+ Not your thing? Try this variation on the theme: "In South Florida, cane toads are so numerous that they seem to be dropping from the sky. They're overtaking parking lots and backyards, can weigh almost six pounds, and pack enough poison to kill pets. Why the surge?" Frogpocalypse Now. (If neither of these stories is enough to shift your attention, I'll try to find something about locusts.)


Remind Me Again Who You Are

"It's still the film he's still best known for; in fact, to this day, it's the only film he's known for." From NY Mag: "Danny Rubin wrote the beloved movie and, 24 years later, the musical. In between, he lived it." When Every Day Is Groundhog Day.


Still Ripped

"How did an obscure artist who survived the Cultural Revolution become a viral sensation and suddenly the surreal, sexy center of Fashion Week? And what, beyond those well-defined pecs, can he tell us about eternal youth and vitality?" GQ's Michael Paterniti spills the Secrets of the 80-Year-Old Chinese Runway Model. (This gives me an excuse to put off working out until I'm 79.)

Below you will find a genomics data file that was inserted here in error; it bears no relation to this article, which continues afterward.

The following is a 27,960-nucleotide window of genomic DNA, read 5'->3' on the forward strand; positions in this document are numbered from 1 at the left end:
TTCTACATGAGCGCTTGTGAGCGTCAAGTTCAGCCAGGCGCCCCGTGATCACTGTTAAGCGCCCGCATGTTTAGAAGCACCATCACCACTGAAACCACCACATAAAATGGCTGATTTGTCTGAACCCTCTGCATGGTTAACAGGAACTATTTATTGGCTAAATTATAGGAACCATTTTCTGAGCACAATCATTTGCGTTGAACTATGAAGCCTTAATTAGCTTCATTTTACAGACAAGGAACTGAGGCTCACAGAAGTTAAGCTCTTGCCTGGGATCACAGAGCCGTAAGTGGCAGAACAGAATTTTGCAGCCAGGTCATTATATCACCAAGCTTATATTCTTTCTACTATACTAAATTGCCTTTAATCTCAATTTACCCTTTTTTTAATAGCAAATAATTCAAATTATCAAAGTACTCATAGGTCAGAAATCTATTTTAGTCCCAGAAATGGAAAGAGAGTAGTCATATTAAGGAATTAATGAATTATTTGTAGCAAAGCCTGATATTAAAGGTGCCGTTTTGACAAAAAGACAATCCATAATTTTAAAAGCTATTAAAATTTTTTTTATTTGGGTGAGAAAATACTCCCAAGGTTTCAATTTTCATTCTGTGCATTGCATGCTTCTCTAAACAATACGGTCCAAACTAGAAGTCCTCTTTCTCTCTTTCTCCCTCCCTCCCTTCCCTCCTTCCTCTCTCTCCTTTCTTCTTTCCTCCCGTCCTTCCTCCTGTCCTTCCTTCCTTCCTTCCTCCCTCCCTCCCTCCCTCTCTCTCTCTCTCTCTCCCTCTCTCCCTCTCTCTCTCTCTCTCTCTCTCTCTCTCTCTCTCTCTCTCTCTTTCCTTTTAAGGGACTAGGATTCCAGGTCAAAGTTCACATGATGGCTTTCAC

Support Real News

First, a reminder that Salesforce has a free webinar for NextDraft readers: Are Spreadsheets and Manual Processes Holding Back Your Growth? (I need one of these for open browser tabs.) It's happening on Weds morning, so sign up now.

+ And I'm getting close to a pretty cool subscriber milestone. So do me a solid and share NextDraft on Facebook. (As a bonus, your friends will be smarter.) If you're not the Facebook type, please give NextDraft a shoutout on Twitter or Slack.


Bottom of the News

"We have politicians yukking it up everywhere from The Tonight Show and Saturday Night Live to Funny or Die's absurd Between Two Ferns. Along the way we've had comedians become politicians (hi, Al Franken) and politicians throw stand-up into their stump speeches. Comedy is now politics. Politics is comedy." From Wired: The Anger-Fueled, Social-
Media-Driven World Of Humor In The Trump Age
. (In fairness, social media and comedy have always been pretty angry...)

+ After 141 Years, Baseball Finally Chooses an Official Hot Dog. (I don't like hot dogs, but I can't wait for opening day...)

+ The Winners of the 2017 Sony World Photography Awards.